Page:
Even in the smallest of homes, the chances are that the lights, TV, heating system and speakers are all made by different manufacturers. Each will be an expert in its particular industry but will also have its own control system.

This was unavoidable to me. Clutter was a trade-off for smarter devices. We have ‘app acne’ on our phones, ‘wall acne’ from light switches alongside thermostats, and ‘control clutter’ from a plethora of remotes.

So, you can imagine my amazement when I heard that 500 manufacturers now use KNX to work seamlessly together. The scale and coverage of these manufacturers must not be underestimated. It represents an unignorable vote of confidence in KNX and its future from the tech industry as a whole. Perhaps more importantly, it means devices are talking. No more workarounds, widgets, acne or clutter. By replacing it all with a single control platform operating all devices together and in sync, the user can take charge of the building, transforming how it is used.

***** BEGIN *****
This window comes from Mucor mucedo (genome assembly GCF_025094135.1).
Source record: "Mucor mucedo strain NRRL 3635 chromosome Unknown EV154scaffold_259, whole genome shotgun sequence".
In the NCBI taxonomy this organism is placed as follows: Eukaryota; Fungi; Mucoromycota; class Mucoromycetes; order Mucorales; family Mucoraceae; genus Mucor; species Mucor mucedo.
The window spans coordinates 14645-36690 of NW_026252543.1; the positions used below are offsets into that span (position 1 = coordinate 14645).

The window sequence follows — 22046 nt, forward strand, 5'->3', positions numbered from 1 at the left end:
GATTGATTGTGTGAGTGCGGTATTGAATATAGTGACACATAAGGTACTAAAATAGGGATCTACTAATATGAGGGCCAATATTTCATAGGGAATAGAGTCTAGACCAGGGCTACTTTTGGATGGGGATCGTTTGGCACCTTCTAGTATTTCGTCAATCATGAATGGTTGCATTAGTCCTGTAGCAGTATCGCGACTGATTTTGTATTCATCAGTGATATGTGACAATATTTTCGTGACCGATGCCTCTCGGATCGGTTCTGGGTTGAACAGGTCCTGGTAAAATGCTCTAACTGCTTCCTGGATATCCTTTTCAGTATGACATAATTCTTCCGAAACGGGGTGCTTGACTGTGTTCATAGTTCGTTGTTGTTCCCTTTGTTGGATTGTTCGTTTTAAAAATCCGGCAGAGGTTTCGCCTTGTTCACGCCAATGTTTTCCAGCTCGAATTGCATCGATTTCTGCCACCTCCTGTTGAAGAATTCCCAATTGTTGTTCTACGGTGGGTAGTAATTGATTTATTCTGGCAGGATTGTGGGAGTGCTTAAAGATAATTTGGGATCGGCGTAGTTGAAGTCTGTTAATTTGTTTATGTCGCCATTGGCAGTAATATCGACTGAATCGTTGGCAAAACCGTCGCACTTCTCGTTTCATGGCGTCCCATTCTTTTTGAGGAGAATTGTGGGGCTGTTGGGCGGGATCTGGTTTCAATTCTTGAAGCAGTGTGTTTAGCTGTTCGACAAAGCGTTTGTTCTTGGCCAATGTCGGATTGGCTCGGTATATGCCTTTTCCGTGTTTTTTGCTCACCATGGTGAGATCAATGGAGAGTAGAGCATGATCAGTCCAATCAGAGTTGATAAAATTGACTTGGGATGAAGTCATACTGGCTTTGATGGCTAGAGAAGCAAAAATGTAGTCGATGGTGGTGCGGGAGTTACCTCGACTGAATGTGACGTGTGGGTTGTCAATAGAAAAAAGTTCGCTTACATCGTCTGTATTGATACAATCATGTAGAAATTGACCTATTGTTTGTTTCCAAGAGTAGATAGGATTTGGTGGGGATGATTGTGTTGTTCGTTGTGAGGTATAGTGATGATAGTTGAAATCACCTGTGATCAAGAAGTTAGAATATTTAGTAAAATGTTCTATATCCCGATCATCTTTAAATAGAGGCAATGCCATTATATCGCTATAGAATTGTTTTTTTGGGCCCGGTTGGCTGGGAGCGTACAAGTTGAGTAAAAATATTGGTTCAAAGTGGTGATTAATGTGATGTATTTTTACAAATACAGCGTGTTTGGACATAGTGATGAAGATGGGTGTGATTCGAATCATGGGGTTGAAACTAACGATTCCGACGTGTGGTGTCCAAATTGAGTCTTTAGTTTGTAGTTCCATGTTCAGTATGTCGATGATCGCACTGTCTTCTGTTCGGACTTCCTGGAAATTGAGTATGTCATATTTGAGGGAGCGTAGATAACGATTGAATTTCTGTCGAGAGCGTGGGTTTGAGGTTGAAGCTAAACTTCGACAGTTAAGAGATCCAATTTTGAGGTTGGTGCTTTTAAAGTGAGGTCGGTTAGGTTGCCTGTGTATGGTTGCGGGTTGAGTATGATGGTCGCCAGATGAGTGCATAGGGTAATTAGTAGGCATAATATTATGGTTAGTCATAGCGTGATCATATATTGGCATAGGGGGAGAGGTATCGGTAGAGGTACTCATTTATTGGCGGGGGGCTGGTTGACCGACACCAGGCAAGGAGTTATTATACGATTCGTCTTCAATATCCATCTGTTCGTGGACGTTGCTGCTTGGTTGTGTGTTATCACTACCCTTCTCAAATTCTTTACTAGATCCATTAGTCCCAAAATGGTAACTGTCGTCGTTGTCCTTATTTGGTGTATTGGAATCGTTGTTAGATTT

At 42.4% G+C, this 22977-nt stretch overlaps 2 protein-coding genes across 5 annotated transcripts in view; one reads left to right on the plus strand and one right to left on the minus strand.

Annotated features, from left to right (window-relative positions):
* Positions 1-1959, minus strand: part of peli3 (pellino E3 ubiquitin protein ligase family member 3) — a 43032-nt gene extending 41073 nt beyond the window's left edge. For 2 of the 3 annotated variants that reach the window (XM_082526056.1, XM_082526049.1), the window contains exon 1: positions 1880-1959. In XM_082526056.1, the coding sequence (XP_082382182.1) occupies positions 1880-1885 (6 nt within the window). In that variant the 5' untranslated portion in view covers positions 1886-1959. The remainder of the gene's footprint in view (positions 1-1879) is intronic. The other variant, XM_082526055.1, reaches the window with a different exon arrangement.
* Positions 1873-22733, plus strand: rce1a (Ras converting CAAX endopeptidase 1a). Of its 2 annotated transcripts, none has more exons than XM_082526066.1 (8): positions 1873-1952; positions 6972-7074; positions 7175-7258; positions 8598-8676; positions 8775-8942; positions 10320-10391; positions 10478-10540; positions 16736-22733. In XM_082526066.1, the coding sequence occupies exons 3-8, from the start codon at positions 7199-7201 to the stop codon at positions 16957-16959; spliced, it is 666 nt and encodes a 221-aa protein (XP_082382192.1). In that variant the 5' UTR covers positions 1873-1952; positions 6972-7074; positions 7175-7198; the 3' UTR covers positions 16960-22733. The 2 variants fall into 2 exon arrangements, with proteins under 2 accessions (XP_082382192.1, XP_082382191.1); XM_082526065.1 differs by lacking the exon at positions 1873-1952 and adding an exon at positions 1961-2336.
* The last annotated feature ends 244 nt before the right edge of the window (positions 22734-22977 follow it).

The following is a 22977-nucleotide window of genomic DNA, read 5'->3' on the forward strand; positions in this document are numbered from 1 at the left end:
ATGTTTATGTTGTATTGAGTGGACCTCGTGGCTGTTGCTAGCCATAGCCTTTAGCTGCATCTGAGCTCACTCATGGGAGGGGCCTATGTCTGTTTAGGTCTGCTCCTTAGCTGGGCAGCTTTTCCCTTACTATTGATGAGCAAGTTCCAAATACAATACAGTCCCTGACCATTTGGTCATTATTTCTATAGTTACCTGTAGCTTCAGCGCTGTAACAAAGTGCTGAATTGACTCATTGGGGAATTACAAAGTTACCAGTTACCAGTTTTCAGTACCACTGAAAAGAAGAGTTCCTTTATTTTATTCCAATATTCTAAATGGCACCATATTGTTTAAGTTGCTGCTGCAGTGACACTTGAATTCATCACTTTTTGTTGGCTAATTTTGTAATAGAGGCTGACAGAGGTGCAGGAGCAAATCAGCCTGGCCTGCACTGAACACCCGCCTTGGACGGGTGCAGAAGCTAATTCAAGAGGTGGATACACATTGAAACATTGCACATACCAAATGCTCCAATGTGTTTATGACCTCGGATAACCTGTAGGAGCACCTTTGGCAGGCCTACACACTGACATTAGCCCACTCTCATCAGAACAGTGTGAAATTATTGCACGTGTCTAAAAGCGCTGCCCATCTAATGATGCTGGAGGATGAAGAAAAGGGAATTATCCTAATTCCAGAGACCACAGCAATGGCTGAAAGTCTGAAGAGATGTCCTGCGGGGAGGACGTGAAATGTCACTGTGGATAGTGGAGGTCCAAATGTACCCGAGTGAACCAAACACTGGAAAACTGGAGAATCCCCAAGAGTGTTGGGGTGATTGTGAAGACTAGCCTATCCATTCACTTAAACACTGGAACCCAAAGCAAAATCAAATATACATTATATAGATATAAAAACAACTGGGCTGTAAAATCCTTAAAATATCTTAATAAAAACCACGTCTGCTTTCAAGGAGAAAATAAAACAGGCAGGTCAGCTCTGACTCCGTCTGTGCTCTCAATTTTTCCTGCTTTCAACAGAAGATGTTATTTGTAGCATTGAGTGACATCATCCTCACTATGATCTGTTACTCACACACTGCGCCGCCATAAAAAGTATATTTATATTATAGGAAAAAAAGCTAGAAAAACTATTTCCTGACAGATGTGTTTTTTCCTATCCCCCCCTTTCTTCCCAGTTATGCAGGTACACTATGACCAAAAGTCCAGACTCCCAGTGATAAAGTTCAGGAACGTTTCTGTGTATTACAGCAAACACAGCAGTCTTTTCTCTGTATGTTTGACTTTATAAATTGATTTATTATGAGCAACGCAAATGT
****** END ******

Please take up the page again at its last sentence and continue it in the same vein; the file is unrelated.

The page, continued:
I find myself saying to friends, “You might not have heard of KNX, but you’ll know the brands that use it”. [Namedrop a few of these](https://www.knx.org/knx-en/for-professionals/community/manufacturers/) and customers will soon want to know more about how it can transform their home!

**2. It defines scalability**

KNX is built to grow. By operating on a single standardised bus cable with a common language, it not only means different brands work together, but it also allows the system to grow easily using the existing infrastructure. That means every time a manufacturer joins the KNX contingent, you can be confident in scaling up projects and adding in new devices.